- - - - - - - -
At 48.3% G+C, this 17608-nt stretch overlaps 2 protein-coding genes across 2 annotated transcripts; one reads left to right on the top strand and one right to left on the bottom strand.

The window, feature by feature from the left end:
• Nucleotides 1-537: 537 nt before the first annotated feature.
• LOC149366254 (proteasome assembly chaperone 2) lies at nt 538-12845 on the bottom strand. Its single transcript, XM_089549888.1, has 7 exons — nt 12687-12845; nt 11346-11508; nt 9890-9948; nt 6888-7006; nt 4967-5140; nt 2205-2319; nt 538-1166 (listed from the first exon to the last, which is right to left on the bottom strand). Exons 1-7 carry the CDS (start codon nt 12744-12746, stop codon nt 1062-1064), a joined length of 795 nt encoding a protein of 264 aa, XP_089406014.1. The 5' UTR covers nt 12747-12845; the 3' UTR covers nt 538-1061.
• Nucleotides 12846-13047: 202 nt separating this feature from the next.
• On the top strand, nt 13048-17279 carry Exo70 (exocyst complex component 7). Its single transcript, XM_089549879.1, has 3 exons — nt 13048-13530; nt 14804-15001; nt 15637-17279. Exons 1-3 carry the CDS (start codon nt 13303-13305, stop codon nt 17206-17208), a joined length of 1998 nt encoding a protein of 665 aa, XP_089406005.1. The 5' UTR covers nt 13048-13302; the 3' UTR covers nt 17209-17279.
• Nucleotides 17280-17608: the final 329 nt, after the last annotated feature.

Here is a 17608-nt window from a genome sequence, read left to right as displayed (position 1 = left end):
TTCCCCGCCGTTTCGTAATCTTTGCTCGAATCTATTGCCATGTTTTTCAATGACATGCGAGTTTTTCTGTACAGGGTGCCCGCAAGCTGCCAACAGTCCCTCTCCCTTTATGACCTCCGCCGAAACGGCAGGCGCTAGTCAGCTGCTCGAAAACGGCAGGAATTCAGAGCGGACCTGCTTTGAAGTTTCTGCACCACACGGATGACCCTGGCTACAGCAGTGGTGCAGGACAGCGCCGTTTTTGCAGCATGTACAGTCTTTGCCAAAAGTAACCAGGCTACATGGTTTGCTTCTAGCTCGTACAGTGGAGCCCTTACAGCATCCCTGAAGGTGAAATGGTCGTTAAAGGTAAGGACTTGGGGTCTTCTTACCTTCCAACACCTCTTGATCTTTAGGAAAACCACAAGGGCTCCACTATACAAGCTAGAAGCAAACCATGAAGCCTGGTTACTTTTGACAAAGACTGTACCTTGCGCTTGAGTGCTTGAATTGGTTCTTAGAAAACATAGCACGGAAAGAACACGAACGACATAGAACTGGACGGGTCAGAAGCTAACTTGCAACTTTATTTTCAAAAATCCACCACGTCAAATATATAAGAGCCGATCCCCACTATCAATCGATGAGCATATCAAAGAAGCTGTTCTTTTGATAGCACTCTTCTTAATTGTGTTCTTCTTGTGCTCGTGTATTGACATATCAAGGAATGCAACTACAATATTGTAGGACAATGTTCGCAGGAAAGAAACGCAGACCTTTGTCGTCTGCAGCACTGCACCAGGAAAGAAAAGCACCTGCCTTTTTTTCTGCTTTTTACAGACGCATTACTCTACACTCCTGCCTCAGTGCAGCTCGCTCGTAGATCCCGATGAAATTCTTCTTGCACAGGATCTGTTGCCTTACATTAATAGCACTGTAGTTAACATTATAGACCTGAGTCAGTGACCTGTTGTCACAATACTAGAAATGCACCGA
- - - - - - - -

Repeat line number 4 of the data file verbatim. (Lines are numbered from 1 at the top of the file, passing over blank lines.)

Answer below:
• LOC149366254 (proteasome assembly chaperone 2) lies at nt 538-12845 on the bottom strand. Its single transcript, XM_089549888.1, has 7 exons — nt 12687-12845; nt 11346-11508; nt 9890-9948; nt 6888-7006; nt 4967-5140; nt 2205-2319; nt 538-1166 (listed from the first exon to the last, which is right to left on the bottom strand). Exons 1-7 carry the CDS (start codon nt 12744-12746, stop codon nt 1062-1064), a joined length of 795 nt encoding a protein of 264 aa, XP_089406014.1. The 5' UTR covers nt 12747-12845; the 3' UTR covers nt 538-1061.